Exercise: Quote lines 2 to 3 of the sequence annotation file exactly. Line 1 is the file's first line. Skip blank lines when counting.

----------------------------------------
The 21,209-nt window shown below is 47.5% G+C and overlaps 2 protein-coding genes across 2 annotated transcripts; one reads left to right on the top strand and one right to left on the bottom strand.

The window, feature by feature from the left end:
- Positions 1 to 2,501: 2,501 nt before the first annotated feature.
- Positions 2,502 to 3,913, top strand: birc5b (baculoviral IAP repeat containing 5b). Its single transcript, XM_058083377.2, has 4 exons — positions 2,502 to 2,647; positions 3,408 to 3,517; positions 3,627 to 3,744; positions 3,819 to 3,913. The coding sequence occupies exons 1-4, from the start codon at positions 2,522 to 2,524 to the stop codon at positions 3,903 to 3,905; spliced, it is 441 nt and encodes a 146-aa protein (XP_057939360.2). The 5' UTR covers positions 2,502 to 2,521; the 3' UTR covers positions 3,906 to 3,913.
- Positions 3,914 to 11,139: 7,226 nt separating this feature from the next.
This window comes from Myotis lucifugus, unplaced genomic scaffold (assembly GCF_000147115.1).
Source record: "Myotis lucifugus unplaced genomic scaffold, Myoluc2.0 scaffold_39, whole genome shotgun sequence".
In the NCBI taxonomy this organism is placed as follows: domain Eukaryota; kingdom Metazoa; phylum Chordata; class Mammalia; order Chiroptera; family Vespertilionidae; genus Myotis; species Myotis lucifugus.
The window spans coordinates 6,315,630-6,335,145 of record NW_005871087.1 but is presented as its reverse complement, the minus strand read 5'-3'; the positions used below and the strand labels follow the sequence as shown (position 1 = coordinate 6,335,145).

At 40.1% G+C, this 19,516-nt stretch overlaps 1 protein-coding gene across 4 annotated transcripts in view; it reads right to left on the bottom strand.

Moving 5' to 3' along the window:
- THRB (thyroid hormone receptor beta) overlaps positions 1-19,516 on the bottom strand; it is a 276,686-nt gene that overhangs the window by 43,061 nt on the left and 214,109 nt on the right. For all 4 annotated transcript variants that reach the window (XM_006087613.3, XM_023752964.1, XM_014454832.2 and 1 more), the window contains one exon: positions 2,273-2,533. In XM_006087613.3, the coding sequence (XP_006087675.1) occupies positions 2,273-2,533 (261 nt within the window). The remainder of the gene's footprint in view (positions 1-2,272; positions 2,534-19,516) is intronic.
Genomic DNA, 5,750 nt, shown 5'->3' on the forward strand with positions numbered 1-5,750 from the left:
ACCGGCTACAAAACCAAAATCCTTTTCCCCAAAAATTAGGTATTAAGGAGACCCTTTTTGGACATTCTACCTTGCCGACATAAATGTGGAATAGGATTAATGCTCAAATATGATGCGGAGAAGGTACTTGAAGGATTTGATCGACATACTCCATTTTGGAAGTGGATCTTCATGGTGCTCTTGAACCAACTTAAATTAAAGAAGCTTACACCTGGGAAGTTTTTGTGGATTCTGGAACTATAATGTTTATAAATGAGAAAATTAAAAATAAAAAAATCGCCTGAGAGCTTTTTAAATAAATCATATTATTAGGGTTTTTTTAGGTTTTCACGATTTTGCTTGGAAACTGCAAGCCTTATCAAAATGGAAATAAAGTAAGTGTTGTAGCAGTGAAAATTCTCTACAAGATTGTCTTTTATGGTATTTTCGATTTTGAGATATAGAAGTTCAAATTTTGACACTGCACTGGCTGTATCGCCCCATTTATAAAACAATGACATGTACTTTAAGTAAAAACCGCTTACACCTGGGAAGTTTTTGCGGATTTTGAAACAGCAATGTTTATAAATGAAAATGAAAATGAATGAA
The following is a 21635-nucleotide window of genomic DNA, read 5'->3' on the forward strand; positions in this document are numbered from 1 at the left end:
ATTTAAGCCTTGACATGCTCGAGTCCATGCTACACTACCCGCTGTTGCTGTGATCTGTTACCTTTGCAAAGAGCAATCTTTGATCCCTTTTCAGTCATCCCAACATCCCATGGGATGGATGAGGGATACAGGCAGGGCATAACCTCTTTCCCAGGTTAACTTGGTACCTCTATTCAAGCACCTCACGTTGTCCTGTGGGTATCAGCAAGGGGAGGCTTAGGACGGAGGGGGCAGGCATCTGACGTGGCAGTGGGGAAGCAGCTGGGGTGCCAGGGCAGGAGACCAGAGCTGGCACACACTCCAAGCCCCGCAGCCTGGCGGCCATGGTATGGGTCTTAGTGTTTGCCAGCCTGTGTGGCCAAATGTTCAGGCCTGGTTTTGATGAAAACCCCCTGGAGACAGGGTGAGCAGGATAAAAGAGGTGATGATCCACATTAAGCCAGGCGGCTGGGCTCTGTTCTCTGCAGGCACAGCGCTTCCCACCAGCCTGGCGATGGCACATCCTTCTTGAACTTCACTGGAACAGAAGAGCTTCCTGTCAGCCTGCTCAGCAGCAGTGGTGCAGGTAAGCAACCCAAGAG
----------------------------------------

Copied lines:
The window, feature by feature from the left end:
- Positions 1 to 2,501: 2,501 nt before the first annotated feature.